The world has become very busy, and we need to categorise and label people, to make life easier to process. The problem with labels is that they are often a self-fulfilling judgement. Even worse when the label comes from another person – you’ve just been branded.
The “talented musician” will see herself as such if she hears it enough. And she’s quite likely to experience a bit of an identity meltdown if she starts to mess up notes on more challenging pieces. Labelling can be done without realising it, even when you’re trying to be nice. Either way it can be dangerous, worming its way into the way you see yourself.
But I have found that this process can also work in someone’s favour – you can use the nasty labelling thing to a more useful end.
An interesting case is the choice of words for your Twitter profile. A while after joining, I summoned up the courage to change mine to “Experimenter. Writer. Doodler. Dog off a leash.” I didn’t have any certificates to prove it, but it just felt right, and did reflect how I seemed to be filling many of my hours (and it was a whole lot better than “unemployed”).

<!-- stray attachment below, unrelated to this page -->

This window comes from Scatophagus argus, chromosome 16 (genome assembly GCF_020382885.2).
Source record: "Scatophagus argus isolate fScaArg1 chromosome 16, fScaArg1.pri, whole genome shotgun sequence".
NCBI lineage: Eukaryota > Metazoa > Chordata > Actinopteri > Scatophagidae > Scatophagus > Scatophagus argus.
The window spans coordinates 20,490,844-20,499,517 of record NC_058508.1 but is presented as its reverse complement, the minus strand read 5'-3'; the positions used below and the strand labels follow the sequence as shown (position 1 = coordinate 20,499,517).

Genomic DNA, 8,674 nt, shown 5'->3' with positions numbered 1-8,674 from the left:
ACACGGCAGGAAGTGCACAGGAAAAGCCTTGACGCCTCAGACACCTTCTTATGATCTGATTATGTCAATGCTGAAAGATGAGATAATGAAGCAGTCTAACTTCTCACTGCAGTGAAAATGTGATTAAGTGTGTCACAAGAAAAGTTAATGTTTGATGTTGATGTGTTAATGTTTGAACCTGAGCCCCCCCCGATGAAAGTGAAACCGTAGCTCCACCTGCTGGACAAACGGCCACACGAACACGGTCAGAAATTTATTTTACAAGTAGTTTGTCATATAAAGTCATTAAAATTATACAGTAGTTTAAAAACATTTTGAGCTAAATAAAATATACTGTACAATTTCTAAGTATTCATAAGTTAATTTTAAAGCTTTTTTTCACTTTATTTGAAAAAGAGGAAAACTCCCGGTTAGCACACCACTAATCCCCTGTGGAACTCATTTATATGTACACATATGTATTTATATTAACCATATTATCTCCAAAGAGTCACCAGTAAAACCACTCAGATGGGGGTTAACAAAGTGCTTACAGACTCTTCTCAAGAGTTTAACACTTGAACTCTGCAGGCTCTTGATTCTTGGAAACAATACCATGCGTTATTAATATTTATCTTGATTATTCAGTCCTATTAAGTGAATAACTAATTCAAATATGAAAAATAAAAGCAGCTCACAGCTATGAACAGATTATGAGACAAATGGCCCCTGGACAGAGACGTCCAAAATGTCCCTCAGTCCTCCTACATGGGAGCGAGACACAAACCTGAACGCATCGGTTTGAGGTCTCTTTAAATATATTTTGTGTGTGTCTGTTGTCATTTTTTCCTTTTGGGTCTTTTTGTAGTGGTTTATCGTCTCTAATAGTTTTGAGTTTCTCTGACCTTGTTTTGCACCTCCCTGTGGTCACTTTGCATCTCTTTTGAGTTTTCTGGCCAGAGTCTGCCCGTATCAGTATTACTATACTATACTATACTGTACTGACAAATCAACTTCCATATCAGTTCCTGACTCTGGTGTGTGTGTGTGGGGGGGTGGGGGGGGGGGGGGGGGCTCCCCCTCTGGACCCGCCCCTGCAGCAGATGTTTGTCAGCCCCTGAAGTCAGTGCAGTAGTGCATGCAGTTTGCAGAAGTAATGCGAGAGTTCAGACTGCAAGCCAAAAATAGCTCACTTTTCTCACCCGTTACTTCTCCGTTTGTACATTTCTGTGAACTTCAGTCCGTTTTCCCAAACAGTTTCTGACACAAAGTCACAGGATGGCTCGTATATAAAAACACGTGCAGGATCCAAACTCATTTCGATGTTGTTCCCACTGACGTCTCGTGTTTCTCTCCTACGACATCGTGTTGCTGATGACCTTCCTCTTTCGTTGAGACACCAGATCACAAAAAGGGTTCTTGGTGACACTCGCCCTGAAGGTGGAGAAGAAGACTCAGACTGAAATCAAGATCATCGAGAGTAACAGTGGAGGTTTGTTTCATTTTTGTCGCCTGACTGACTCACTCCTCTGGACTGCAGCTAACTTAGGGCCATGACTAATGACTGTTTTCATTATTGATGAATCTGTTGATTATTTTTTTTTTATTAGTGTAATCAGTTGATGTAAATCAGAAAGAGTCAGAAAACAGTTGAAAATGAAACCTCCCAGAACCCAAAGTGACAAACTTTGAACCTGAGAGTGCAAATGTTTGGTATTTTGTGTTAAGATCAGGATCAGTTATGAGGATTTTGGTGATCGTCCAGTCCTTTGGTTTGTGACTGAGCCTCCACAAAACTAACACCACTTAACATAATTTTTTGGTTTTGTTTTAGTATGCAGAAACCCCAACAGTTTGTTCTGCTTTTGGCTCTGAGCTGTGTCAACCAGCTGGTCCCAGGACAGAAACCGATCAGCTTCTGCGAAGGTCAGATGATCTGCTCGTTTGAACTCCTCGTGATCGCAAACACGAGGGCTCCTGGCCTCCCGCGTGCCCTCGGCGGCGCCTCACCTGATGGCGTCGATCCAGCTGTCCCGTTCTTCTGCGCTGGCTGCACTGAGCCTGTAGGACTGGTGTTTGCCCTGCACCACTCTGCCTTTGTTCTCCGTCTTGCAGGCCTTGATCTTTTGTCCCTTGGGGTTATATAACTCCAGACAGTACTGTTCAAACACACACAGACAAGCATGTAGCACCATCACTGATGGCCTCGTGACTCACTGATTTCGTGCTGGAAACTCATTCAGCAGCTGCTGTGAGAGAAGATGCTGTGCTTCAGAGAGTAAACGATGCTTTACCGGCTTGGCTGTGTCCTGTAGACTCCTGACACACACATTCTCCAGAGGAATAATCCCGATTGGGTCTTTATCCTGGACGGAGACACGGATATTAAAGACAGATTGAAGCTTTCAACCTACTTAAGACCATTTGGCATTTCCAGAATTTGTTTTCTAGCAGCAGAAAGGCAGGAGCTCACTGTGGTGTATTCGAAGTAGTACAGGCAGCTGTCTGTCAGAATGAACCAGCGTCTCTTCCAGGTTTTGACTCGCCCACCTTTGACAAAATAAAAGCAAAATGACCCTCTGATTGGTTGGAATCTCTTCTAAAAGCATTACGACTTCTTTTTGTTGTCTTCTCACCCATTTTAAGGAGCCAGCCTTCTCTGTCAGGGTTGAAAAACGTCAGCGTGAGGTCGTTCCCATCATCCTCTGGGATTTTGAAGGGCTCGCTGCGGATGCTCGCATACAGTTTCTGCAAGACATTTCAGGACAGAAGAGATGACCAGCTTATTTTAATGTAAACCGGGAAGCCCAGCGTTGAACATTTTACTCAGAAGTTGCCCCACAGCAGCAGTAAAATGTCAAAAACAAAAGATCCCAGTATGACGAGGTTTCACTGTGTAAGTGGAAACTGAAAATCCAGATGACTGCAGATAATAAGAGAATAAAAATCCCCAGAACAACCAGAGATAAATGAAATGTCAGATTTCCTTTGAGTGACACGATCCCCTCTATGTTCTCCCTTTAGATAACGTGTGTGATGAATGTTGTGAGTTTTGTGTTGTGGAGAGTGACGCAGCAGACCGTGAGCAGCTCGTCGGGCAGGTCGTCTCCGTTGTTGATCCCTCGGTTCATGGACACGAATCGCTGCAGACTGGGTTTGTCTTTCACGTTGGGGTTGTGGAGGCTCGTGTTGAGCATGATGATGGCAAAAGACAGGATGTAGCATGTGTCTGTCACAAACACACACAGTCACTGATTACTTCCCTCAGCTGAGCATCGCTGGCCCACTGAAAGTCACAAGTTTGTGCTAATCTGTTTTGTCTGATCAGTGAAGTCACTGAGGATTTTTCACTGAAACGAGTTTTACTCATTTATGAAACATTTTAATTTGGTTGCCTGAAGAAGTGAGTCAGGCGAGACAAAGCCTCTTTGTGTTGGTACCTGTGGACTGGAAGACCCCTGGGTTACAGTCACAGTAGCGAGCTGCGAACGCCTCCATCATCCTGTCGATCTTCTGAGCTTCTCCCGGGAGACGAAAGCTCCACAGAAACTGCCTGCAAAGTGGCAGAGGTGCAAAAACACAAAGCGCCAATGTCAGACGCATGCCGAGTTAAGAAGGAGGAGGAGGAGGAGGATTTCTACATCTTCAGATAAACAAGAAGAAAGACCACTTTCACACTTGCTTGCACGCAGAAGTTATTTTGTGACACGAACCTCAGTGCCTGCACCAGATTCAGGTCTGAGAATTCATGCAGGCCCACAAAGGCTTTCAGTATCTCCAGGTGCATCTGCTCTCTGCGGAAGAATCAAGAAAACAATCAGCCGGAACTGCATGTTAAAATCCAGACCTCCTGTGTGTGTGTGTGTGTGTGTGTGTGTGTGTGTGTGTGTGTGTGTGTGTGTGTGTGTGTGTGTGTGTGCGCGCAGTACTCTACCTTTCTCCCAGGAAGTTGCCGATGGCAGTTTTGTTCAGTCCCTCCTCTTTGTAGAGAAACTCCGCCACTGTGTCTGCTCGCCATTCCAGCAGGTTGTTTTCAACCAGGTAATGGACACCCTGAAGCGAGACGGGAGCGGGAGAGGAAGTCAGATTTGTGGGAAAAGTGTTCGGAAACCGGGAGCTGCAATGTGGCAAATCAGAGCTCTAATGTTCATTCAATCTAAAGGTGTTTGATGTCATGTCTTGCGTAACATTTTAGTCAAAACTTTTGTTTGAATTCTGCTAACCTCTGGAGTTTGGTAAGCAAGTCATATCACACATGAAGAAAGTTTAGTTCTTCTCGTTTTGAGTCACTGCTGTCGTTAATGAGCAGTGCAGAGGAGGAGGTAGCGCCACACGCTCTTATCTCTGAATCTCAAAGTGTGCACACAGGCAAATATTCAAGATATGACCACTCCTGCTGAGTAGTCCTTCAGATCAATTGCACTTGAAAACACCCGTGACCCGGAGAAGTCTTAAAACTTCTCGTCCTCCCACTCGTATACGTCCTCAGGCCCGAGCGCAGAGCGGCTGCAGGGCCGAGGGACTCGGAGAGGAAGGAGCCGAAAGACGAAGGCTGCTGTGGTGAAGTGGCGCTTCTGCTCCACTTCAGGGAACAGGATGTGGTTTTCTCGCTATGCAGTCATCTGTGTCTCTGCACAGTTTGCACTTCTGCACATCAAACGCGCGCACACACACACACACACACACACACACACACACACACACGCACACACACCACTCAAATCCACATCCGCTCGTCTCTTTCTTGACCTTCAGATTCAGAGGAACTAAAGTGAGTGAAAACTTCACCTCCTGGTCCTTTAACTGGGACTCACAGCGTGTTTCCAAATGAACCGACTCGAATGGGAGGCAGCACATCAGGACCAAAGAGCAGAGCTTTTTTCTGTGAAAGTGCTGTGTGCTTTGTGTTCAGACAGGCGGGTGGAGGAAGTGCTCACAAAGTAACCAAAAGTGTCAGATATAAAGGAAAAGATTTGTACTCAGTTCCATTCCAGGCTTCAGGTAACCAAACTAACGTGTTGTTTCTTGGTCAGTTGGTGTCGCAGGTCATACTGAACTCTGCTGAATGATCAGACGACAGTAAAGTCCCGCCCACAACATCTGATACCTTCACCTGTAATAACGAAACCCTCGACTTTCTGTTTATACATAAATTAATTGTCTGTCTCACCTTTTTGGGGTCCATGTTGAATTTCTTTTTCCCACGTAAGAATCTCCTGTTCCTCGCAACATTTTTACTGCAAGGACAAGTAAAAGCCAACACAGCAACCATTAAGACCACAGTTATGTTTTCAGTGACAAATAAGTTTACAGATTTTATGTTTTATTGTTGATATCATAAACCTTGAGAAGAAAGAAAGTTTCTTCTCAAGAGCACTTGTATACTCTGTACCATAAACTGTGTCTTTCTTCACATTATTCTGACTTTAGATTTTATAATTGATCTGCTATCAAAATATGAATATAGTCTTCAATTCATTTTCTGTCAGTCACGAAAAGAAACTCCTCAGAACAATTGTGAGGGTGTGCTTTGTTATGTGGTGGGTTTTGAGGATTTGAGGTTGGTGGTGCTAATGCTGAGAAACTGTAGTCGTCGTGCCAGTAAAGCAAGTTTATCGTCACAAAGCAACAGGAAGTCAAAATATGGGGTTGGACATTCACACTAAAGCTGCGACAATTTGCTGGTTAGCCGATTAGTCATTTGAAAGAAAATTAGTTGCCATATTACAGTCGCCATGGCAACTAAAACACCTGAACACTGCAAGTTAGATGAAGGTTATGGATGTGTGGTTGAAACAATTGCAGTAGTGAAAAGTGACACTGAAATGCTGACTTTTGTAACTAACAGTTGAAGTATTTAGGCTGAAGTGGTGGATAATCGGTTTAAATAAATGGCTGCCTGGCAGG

Immediately after changing it, a surprising thing happened. I felt more curious and frisky. And I found myself taking a deeper interest in writing and art. Even more surprising, I found that people responded to me differently. Whether total strangers connecting through the Internet, or existing acquaintances, I found I was being contacted to be asked for book reviews or minor collaborations “as a fellow writer”, I began designing invitations and business cards for people, and some people also recommended me for freelance writing gigs.
Wow! Quite a thing, for someone who throughout his life up until 2011 labelled himself a creative minnow, capable of little more than a pie chart with a daring splash of pink.
It goes to show the power of language. I am now very careful with labels. If I stamp people with labels that they did not write, I am in great danger of messing with their head, or missing out on the chance to learn about the real them. Instead, I’ll just worry about what names I’m giving myself.